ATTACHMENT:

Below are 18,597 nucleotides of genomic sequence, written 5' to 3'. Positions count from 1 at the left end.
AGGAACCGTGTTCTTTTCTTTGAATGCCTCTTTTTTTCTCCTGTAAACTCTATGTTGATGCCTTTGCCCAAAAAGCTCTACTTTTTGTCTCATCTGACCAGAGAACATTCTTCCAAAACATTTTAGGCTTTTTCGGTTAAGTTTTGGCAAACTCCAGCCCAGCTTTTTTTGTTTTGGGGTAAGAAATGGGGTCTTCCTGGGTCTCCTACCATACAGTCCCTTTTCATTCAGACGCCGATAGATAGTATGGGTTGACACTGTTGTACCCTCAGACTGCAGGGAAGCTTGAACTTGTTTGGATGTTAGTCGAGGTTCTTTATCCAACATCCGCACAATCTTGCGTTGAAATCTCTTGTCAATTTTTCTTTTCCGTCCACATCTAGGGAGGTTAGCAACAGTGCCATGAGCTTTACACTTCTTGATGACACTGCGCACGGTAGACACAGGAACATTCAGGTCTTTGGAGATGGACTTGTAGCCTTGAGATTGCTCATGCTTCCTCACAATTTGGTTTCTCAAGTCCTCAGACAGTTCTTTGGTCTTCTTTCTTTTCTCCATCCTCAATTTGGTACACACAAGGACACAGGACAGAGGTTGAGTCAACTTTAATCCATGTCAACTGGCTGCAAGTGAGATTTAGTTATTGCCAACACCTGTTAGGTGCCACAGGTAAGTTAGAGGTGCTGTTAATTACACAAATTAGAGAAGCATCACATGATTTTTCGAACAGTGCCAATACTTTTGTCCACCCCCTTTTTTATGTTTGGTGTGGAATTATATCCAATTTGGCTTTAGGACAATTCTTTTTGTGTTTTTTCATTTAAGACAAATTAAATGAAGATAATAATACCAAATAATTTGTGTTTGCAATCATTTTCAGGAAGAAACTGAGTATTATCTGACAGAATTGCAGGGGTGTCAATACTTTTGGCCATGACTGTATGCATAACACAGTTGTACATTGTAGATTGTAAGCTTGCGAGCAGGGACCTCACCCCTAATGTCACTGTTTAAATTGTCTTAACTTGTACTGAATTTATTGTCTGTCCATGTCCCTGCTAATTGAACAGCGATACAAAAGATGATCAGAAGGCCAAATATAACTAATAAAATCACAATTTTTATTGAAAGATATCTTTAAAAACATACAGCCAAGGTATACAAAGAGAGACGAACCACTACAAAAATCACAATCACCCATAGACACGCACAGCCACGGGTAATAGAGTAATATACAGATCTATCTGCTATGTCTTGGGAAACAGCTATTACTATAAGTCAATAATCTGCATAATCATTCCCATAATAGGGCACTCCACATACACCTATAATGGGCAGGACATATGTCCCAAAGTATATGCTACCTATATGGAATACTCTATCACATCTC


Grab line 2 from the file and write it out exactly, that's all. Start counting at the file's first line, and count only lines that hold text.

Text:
AGGAACCGTGTTCTTTTCTTTGAATGCCTCTTTTTTTCTCCTGTAAACTCTATGTTGATGCCTTTGCCCAAAAAGCTCTACTTTTTGTCTCATCTGACCAGAGAACATTCTTCCAAAACATTTTAGGCTTTTTCGGTTAAGTTTTGGCAAACTCCAGCCCAGCTTTTTTTGTTTTGGGGTAAGAAATGGGGTCTTCCTGGGTCTCCTACCATACAGTCCCTTTTCATTCAGACGCCGATAGATAGTATGGGTTGACACTGTTGTACCCTCAGACTGCAGGGAAGCTTGAACTTGTTTGGATGTTAGTCGAGGTTCTTTATCCAACATCCGCACAATCTTGCGTTGAAATCTCTTGTCAATTTTTCTTTTCCGTCCACATCTAGGGAGGTTAGCAACAGTGCCATGAGCTTTACACTTCTTGATGACACTGCGCACGGTAGACACAGGAACATTCAGGTCTTTGGAGATGGACTTGTAGCCTTGAGATTGCTCATGCTTCCTCACAATTTGGTTTCTCAAGTCCTCAGACAGTTCTTTGGTCTTCTTTCTTTTCTCCATCCTCAATTTGGTACACACAAGGACACAGGACAGAGGTTGAGTCAACTTTAATCCATGTCAACTGGCTGCAAGTGAGATTTAGTTATTGCCAACACCTGTTAGGTGCCACAGGTAAGTTAGAGGTGCTGTTAATTACACAAATTAGAGAAGCATCACATGATTTTTCGAACAGTGCCAATACTTTTGTCCACCCCCTTTTTTATGTTTGGTGTGGAATTATATCCAATTTGGCTTTAGGACAATTCTTTTTGTGTTTTTTCATTTAAGACAAATTAAATGAAGATAATAATACCAAATAATTTGTGTTTGCAATCATTTTCAGGAAGAAACTGAGTATTATCTGACAGAATTGCAGGGGTGTCAATACTTTTGGCCATGACTGTATGCATAACACAGTTGTACATTGTAGATTGTAAGCTTGCGAGCAGGGACCTCACCCCTAATGTCACTGTTTAAATTGTCTTAACTTGTACTGAATTTATTGTCTGTCCATGTCCCTGCTAATTGAACAGCGATACAAAAGATGATCAGAAGGCCAAATATAACTAATAAAATCACAATTTTTATTGAAAGATATCTTTAAAAACATACAGCCAAGGTATACAAAGAGAGACGAACCACTACAAAAATCACAATCACCCATAGACACGCACAGCCACGGGTAATAGAGTAATATACAGATCTATCTGCTATGTCTTGGGAAACAGCTATTACTATAAGTCAATAATCTGCATAATCATTCCCATAATAGGGCACTCCACATACACCTATAATGGGCAGGACATATGTCCCAAAGTATATGCTACCTATATGGAATACTCTATCACATCTC